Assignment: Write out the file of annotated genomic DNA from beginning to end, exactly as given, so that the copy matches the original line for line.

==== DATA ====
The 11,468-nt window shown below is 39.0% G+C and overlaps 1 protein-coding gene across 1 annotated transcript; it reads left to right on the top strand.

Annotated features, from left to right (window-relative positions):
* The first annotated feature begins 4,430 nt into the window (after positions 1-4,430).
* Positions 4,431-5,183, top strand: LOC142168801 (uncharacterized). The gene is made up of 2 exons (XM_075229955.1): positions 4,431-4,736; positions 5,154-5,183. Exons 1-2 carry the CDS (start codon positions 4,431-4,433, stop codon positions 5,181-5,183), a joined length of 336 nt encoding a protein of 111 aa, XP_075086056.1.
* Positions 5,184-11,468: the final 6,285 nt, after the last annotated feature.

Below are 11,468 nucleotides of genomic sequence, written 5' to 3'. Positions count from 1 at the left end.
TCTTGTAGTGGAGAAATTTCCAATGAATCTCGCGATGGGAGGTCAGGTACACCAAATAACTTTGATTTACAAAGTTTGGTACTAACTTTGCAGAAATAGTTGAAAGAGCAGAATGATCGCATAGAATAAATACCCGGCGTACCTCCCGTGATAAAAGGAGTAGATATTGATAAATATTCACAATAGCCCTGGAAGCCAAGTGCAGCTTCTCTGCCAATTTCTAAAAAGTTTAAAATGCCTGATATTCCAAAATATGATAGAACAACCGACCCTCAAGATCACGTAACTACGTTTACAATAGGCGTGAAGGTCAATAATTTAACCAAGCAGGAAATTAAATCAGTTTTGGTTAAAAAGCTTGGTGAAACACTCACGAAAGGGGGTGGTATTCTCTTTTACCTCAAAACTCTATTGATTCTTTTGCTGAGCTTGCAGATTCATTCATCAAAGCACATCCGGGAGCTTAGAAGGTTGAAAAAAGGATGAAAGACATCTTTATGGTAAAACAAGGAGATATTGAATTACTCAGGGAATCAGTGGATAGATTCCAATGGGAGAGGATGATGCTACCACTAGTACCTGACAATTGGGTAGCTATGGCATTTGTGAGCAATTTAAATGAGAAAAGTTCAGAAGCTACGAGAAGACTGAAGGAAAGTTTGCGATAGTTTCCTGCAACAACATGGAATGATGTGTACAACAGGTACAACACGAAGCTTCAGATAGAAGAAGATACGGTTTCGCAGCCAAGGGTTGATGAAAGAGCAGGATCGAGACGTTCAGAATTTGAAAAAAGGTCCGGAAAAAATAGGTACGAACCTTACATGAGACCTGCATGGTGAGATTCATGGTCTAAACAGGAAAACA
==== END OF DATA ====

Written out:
The 11,468-nt window shown below is 39.0% G+C and overlaps 1 protein-coding gene across 1 annotated transcript; it reads left to right on the top strand.

Annotated features, from left to right (window-relative positions):
* The first annotated feature begins 4,430 nt into the window (after positions 1-4,430).
* Positions 4,431-5,183, top strand: LOC142168801 (uncharacterized). The gene is made up of 2 exons (XM_075229955.1): positions 4,431-4,736; positions 5,154-5,183. Exons 1-2 carry the CDS (start codon positions 4,431-4,433, stop codon positions 5,181-5,183), a joined length of 336 nt encoding a protein of 111 aa, XP_075086056.1.
* Positions 5,184-11,468: the final 6,285 nt, after the last annotated feature.

Below are 11,468 nucleotides of genomic sequence, written 5' to 3'. Positions count from 1 at the left end.
TCTTGTAGTGGAGAAATTTCCAATGAATCTCGCGATGGGAGGTCAGGTACACCAAATAACTTTGATTTACAAAGTTTGGTACTAACTTTGCAGAAATAGTTGAAAGAGCAGAATGATCGCATAGAATAAATACCCGGCGTACCTCCCGTGATAAAAGGAGTAGATATTGATAAATATTCACAATAGCCCTGGAAGCCAAGTGCAGCTTCTCTGCCAATTTCTAAAAAGTTTAAAATGCCTGATATTCCAAAATATGATAGAACAACCGACCCTCAAGATCACGTAACTACGTTTACAATAGGCGTGAAGGTCAATAATTTAACCAAGCAGGAAATTAAATCAGTTTTGGTTAAAAAGCTTGGTGAAACACTCACGAAAGGGGGTGGTATTCTCTTTTACCTCAAAACTCTATTGATTCTTTTGCTGAGCTTGCAGATTCATTCATCAAAGCACATCCGGGAGCTTAGAAGGTTGAAAAAAGGATGAAAGACATCTTTATGGTAAAACAAGGAGATATTGAATTACTCAGGGAATCAGTGGATAGATTCCAATGGGAGAGGATGATGCTACCACTAGTACCTGACAATTGGGTAGCTATGGCATTTGTGAGCAATTTAAATGAGAAAAGTTCAGAAGCTACGAGAAGACTGAAGGAAAGTTTGCGATAGTTTCCTGCAACAACATGGAATGATGTGTACAACAGGTACAACACGAAGCTTCAGATAGAAGAAGATACGGTTTCGCAGCCAAGGGTTGATGAAAGAGCAGGATCGAGACGTTCAGAATTTGAAAAAAGGTCCGGAAAAAATAGGTACGAACCTTACATGAGACCTGCATGGTGAGATTCATGGTCTAAACAGGAAAACA